SEVEN | Judgement Time
“You have done Christendom a great service,” the Prince said to Layla once they were alone in the tower. Delirium dwindled from Layla’s eyes. She mopped battle grunge and shock off her face.
At the Prince’s bidding, two uniformed men set down a chest heavy with coin. They returned two more times with additional chests to complete the payment. Zachary knelt, hands to his knees, head bent over the covered body of the bloody Akhet, dead where he lay.
Chemos wheezed in his instrumental voice under the net. Every few minutes, Layla pumped quicksilver vapor on the angel, exposing its form to the Prince and Zachary, so they could see what Layla saw plainly.
“Sorry about the mess,” the Prince said, wiping blood from her forehead. The color still had not returned to her face. “But if you don’t deliver this coin to Led Píl the Druid of Scapa Flow in the next fortnight, underpaid men will scrape you two off the walls with a bucket and brush. You’ve completed your mission. You’ve won your lives. Go pay your pagan debts.”
The Prince stepped to Akhet’s body. He motioned Zachary away.
“Your idiotic pride,” Zachary hissed, not moving.
The Prince shrugged. He keyed on the eyes of the formless angel. He punched Chemos squarely. Satisfied, he hit him again and again.
“Majesty,” Zachary said, trying to restrain the Prince. “Enough for now. The Ark is safe. Your bride is safe. I promise you, he is secure.”
“Take your hand off me, sodomite!”
He nearly said something more when Chemos began to speak. It was a flinty, pitched noise, resembling an intentional wind through a tiny pipe organ. Layla knelt beside the angel and listened. The men remained quiet to let her hear.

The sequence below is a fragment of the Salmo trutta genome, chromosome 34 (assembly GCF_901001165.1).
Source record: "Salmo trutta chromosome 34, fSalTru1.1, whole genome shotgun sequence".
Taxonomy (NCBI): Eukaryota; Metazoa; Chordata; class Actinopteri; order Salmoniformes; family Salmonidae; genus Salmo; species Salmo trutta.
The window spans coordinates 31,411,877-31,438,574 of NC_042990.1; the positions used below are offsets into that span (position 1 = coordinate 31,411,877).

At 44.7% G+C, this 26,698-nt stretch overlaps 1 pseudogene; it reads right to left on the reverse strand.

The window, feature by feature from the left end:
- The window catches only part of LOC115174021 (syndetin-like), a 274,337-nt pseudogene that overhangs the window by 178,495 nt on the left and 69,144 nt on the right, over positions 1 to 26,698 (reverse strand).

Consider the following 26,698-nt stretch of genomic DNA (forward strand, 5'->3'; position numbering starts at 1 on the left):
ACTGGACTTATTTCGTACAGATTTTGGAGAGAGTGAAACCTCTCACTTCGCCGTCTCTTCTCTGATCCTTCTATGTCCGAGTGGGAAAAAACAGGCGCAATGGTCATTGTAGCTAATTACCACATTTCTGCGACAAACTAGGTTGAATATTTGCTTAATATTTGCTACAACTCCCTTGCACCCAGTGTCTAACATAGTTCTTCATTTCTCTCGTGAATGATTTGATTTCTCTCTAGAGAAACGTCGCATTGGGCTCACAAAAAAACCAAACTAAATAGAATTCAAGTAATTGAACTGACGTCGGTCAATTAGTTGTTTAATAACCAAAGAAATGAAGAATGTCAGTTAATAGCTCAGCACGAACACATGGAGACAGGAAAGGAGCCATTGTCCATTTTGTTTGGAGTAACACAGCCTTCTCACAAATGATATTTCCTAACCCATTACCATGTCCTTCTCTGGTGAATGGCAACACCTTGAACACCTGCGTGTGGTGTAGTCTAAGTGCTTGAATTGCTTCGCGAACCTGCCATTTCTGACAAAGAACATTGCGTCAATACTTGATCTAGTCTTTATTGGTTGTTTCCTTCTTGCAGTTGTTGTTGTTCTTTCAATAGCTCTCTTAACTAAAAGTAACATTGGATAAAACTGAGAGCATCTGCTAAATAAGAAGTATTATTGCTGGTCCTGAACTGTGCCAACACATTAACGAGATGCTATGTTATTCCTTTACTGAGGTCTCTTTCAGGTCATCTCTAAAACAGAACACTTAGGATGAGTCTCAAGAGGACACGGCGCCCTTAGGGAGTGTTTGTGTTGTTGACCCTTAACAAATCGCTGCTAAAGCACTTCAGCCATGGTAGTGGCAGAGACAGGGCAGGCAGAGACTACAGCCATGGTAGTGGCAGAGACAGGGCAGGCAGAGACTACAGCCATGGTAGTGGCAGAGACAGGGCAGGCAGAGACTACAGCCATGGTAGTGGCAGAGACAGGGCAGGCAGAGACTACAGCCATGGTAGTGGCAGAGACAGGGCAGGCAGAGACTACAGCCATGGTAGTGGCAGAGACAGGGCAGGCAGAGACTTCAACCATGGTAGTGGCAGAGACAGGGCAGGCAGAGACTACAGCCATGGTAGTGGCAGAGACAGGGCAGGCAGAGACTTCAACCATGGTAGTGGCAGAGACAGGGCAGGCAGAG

“The Ark must be unmade,” Layla whispered. She listened further. “...Lucifer is amassing a hidden army.” Chemos spoke more. “An army from within. Armageddon…” Chemos struggled to go on. “We must unmake the world... Armageddon…”
“They mean us harm,” the Prince growled.
“I’ll do you fucking harm, you cunt!” Zachary shouted, on his feet suddenly. Layla looped her arms under his, crying, holding him back. “I’ll launch a minor Armageddon on you!”
“Stop. Stop, please, Zach, stop. We have to go,” Layla said. “By now the Pope—without a Vocalist, without Akhet, we’re unprotected. We’re ronin. We have to go.”
“Page.” The Prince addressed her. “Kill the thing.”
Layla unwound herself from Zachary. She flicked a coin at Chemos. It passed straight through the bound angel’s body. She shrugged and forced mirthless laughter.